Picture of virus under microscope

Research under the microscope...

The Strathprints institutional repository is a digital archive of University of Strathclyde research outputs.

Strathprints serves world leading Open Access research by the University of Strathclyde, including research by the Strathclyde Institute of Pharmacy and Biomedical Sciences (SIPBS), where research centres such as the Industrial Biotechnology Innovation Centre (IBioIC), the Cancer Research UK Formulation Unit, SeaBioTech and the Centre for Biophotonics are based.

Explore SIPBS research

Mechanical strength of silica fiber splices after exposure to extreme temperatures

Perry, Marcus and Niewczas, Pawel and Johnston, Michael and Cook, Kevin and Canning, John (2012) Mechanical strength of silica fiber splices after exposure to extreme temperatures. In: OFS2012 22nd International Conference on Optical Fiber Sensors. SPIE--The International Society for Optical Engineering..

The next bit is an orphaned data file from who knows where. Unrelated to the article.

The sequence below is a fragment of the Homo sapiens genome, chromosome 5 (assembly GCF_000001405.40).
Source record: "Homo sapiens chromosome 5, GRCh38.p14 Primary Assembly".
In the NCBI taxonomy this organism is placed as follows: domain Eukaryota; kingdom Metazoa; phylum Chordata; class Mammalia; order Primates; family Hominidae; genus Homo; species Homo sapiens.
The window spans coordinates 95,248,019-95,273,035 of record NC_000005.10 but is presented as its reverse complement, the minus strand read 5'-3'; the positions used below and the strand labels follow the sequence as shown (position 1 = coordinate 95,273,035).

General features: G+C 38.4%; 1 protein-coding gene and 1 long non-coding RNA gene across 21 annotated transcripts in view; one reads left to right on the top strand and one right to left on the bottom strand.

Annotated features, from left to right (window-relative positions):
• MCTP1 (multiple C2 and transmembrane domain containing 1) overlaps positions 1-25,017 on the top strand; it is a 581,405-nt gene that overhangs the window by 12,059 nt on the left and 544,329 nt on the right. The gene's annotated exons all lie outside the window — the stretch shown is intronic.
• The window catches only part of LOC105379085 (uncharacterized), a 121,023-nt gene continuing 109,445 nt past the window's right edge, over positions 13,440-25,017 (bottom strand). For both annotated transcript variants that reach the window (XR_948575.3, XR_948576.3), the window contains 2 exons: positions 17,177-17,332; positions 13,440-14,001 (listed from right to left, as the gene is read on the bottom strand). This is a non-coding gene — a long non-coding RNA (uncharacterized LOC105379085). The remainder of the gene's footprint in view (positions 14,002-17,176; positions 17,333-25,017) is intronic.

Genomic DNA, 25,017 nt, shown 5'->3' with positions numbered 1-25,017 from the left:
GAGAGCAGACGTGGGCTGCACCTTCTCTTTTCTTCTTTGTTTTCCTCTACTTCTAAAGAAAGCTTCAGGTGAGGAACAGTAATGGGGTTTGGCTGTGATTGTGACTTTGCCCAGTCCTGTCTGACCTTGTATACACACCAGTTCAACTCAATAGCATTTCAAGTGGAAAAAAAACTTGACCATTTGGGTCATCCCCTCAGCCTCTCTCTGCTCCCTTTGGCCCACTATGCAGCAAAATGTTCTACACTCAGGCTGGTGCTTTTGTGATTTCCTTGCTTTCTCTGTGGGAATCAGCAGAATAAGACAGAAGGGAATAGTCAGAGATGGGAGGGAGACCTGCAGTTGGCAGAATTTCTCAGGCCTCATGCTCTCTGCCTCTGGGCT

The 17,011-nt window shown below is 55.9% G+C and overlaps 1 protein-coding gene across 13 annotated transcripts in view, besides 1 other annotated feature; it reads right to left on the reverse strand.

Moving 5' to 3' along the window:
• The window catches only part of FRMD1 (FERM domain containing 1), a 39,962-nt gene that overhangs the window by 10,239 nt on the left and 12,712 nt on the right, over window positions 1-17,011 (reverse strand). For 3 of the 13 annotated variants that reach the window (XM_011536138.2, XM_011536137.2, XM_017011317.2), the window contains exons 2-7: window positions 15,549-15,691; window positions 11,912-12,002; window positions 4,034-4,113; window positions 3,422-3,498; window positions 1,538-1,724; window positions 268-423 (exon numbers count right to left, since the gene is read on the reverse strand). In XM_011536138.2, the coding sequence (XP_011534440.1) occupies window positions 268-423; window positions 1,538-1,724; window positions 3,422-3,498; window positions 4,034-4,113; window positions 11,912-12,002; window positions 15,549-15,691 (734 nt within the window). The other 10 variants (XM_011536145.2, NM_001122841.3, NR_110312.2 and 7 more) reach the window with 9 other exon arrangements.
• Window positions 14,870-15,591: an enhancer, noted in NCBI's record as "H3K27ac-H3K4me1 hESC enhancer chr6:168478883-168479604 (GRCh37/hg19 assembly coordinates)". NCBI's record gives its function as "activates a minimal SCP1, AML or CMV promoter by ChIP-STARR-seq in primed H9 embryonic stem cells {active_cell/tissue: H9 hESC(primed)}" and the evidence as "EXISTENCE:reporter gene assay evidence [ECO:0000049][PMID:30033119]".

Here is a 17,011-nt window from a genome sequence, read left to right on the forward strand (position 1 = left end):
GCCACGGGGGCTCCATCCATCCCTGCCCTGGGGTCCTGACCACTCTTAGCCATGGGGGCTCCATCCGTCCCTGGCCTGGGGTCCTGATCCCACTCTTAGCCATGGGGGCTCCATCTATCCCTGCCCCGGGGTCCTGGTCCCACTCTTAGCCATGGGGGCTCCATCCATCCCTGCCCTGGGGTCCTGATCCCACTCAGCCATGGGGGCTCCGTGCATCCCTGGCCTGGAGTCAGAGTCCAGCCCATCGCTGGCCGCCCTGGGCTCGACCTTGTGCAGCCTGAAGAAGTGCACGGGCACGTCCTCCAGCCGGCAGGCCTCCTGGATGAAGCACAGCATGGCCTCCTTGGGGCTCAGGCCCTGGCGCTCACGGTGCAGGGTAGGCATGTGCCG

[img] PDF (Mechanical strength of silica fiber splices after exposure to extreme temperatures)
Mechanical_strength_of_silica_fiber_splices_after_exposure_to_extreme_temperatures.pdf - Accepted Author Manuscript
License: Unspecified

Download (559kB)

Abstract

By using a combination of type-I and regenerated gratings, the mechanical strength of optical fiber splices after exposure to temperatures over 1300 C was characterized. Splice strength was found to decrease with temperature with a secondorder polynomial dependence after exposure to environments hotter than 500 C. Splices exposed to temperatures above 1300 C were 80% more fragile than non-exposed splices. The lack of optical attenuation and the narrowing distribution of breaking strengths for higher temperatures suggest surface damage mechanisms, such as hydrolysis, play a key role in weakening post-heating and that damage mechanisms dominate over strengthening induced by crack melting.